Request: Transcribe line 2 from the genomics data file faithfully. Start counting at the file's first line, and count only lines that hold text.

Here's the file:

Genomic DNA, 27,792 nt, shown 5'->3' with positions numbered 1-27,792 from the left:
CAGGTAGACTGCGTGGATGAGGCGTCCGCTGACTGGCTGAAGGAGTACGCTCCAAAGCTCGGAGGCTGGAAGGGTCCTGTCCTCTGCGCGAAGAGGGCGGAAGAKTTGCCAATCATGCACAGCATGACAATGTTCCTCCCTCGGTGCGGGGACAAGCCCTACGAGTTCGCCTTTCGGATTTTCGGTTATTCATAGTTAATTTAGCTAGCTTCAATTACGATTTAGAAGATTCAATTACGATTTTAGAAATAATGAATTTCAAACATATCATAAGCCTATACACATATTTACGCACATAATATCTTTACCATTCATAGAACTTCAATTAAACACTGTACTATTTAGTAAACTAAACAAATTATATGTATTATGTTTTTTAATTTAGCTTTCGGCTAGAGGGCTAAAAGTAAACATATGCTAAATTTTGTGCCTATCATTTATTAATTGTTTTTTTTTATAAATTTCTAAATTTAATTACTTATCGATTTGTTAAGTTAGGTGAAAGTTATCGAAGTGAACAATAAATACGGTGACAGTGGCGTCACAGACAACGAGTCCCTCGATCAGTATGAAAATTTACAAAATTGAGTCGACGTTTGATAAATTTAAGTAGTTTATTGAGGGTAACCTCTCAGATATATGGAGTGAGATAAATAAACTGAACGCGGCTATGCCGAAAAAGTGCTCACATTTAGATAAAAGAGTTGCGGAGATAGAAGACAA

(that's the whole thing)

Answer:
CAGGTAGACTGCGTGGATGAGGCGTCCGCTGACTGGCTGAAGGAGTACGCTCCAAAGCTCGGAGGCTGGAAGGGTCCTGTCCTCTGCGCGAAGAGGGCGGAAGAKTTGCCAATCATGCACAGCATGACAATGTTCCTCCCTCGGTGCGGGGACAAGCCCTACGAGTTCGCCTTTCGGATTTTCGGTTATTCATAGTTAATTTAGCTAGCTTCAATTACGATTTAGAAGATTCAATTACGATTTTAGAAATAATGAATTTCAAACATATCATAAGCCTATACACATATTTACGCACATAATATCTTTACCATTCATAGAACTTCAATTAAACACTGTACTATTTAGTAAACTAAACAAATTATATGTATTATGTTTTTTAATTTAGCTTTCGGCTAGAGGGCTAAAAGTAAACATATGCTAAATTTTGTGCCTATCATTTATTAATTGTTTTTTTTTATAAATTTCTAAATTTAATTACTTATCGATTTGTTAAGTTAGGTGAAAGTTATCGAAGTGAACAATAAATACGGTGACAGTGGCGTCACAGACAACGAGTCCCTCGATCAGTATGAAAATTTACAAAATTGAGTCGACGTTTGATAAATTTAAGTAGTTTATTGAGGGTAACCTCTCAGATATATGGAGTGAGATAAATAAACTGAACGCGGCTATGCCGAAAAAGTGCTCACATTTAGATAAAAGAGTTGCGGAGATAGAAGACAA